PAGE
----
Wednesday, December 29, 2010

Ancestor Approved - Thank-you

From time to time genealogy awards are handed out among our peers in a sort of peer-to-peer network of accolades. (This recognition is distinctly different from non-genealogy websites that give awards indiscriminately just for the possibility of gaining more click-throughs.) This is a wonderful opportunity to spotlight ten other genea-bloggers by paying it forward. First let me thank Katie from From Little Acorns blog, who honored Ol' Myrt here.

The award comes with two conditions:
  • List ten things that you have learned about your ancestors that surprised, humbled, or enlightened you.
  • Pass the award to ten other genealogy bloggers.

 Ten Things - genealogically speaking.
  1. My father died 35 years to the day that his mother died, and in the same house.
  2. I was surprised to discover the 1920 US Federal Census listed my 79-year old 2nd great-grandfather, Tolvert [sic Tolbert] Higgins at the State Soldiers Home, in Fort Dodge, Ford, Kansas, NARA T625 Roll: 532 Page: 211. It turned out he served in the US Civil War. From this I learned never to assume someone is too old or young to serve. 
  3. I learned about other genealogy programs using GoToMeeting, and having 2 other presenters share in showing a feature -- each one after the other. Great opportunity to share point for point, back and forth in real time.
  4. My 2nd-great grandfather Thomas Wasden had a "Utah Brands" as recorded at the Utah State Archives. Record Series: 540 Reel Number: 1 Volume Date: Dec 1849-Dec 1874 Page Number: 108 Entry Name: WASDEN, THOMAS Date: March 6., 1873 County: Millard.
  5. My 6th great-grandfather Conrad Weiser is mentioned as a father in law of Henry Melchoir Muhlenberg in The 20th Century Biographical Dictionary of Notable Americans, Vol.8, p.8. "MUHLENBERG, Henry Melchior, pioneer Lutheran, was born in Einbeck, Hanover, Germany, Sept. 6, 1711; son of Nicholaus Melchior and Anna Maria Muhlenberg, persons of prominent social standing. ... He was married, April 23, 1745, to Anna Mary daughter of J. Conrad Weiser, the famous Indian interpreter of Tulpeholken, Pa."
  6. Fellow genea-blogger Jean Wilcox Hibbens are distant cousins, with J. Conrad Weiser as our common ancestor.
  7. My paternal grandmother Myrtle Eliza (Weiser) Player Severinson set up a "shoes for school children" plan during the depression after the family had moved from Salt Lake City, Utah to Seattle, Washington according to my Dad's story corroborated by several historical newspaper write-ups discovered at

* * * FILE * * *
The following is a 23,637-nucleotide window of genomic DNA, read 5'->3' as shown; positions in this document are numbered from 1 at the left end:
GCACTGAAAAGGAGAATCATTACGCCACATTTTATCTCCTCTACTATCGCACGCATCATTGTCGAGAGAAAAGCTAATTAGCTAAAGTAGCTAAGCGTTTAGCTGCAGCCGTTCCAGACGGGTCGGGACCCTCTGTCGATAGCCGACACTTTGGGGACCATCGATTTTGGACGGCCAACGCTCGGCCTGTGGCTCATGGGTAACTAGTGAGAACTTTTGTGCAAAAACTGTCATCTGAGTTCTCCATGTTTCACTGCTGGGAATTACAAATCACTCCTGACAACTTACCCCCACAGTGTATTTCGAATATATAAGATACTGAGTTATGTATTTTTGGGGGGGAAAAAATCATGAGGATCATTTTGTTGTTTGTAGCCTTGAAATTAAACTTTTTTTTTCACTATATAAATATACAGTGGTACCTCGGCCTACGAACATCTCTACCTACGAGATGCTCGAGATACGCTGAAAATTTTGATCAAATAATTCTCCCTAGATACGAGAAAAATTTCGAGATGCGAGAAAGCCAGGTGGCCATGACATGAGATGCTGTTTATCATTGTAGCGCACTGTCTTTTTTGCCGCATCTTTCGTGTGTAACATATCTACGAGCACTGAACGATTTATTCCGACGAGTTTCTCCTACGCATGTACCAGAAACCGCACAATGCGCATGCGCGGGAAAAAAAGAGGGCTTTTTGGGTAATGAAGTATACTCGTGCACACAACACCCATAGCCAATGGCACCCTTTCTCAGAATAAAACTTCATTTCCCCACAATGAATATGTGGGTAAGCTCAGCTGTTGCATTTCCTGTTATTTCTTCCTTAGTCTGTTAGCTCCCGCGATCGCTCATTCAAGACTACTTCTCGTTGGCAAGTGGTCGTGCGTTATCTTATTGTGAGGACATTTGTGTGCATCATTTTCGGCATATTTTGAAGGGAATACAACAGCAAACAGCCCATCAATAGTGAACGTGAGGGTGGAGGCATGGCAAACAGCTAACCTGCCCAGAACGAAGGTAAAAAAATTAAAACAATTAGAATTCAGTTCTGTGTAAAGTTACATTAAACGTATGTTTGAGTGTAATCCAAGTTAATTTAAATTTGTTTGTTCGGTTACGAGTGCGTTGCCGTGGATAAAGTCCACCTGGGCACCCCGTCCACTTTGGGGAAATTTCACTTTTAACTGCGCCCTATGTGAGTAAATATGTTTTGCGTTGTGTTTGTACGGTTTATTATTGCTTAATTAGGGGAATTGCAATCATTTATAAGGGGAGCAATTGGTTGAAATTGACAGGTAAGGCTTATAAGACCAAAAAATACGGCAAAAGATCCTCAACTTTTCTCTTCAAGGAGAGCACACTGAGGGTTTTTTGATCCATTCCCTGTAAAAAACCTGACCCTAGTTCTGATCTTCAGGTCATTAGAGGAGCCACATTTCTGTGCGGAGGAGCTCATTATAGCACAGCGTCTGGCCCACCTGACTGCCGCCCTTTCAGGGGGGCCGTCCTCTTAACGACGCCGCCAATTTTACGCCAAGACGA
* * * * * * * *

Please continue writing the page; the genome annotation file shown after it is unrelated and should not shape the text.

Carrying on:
8. My ancestor L J Froman first purchased land from the US federal government in 1835 in Clinton County, Missouri, according to Bureau of Land Management records available online.  Accession/Serial #: MO0210__.271. Aliquot Parts  SWSW; Sec. 6; Township 54-N; Range 32-W; Fract. No; Meridian 5th PM; State MO; Counties: Clinton.
  9. William G[ist] Froman's Civil War Pension File #8424237 indicates he served in Company D Division 3 Provisional Enrolled Missouri Militia.
  10. US Civil War pension file of William Phillips, Certificate #243464, Co K 19th Indiana Volunteers contains certificate of marriage with Louisa Terry 6 Aug 1874. Also lists Sarah Pugh as previous wife, and two additional daughters, Calley [Phillips] Taylor and Viola [Phillips] Dontal, in addition to known wife Louisa Phillips and her daughter Stella Mae (Phillips) Goering. Dated July 4, 1989, signed by the soldier. 
And one more...
  1. Apparently our ancestors had difficulty keeping track of state boundary lines. William Phillips (listed above in #10) signs an affidavit found in his pension file indicating "said affects of rheumatism and disease of liver was contracted after the [illegible] battle of Gettysburg in the state of Virginia about Aug 1863, caused by exposure incident to the marching and campaign after said battle of Gettysburg which battle was fought July 4, 1863."
I hereby bestow the Ancestor Approved Award to the following genea-bloggers:

  1. Amy Coffin of The We Tree Genealogy Blog where we await the unrolling of her 2011 "52 Weeks to Better Genealogy" suggestions.
  2. The mysterious Ancestry Insider, who isn't afraid to describe a technical challenge so coders can make the fix sometime this year or next.
  3. Audrey Collins of The Family Recorder for an insider's look at British research. She works at The National Archives (UK) yet finds time at home to blog on a frequent basis.
  4. Professor Dru (Drusilla Pair) of the Find Your Folks blog who is much better at inserting videos in her posts than most genea-bloggers.
  5. Lisa Also of The Accidental Genealogist, who took her dream trip this past year to Slovakia ancestral stomping grounds.


  1. Our pastime of gnealogy is full of suprises - I enjoyed reading yours and look forward to reading what others have found

  2. Wow! I am honored to receive this award from Myrt herself! Thank you!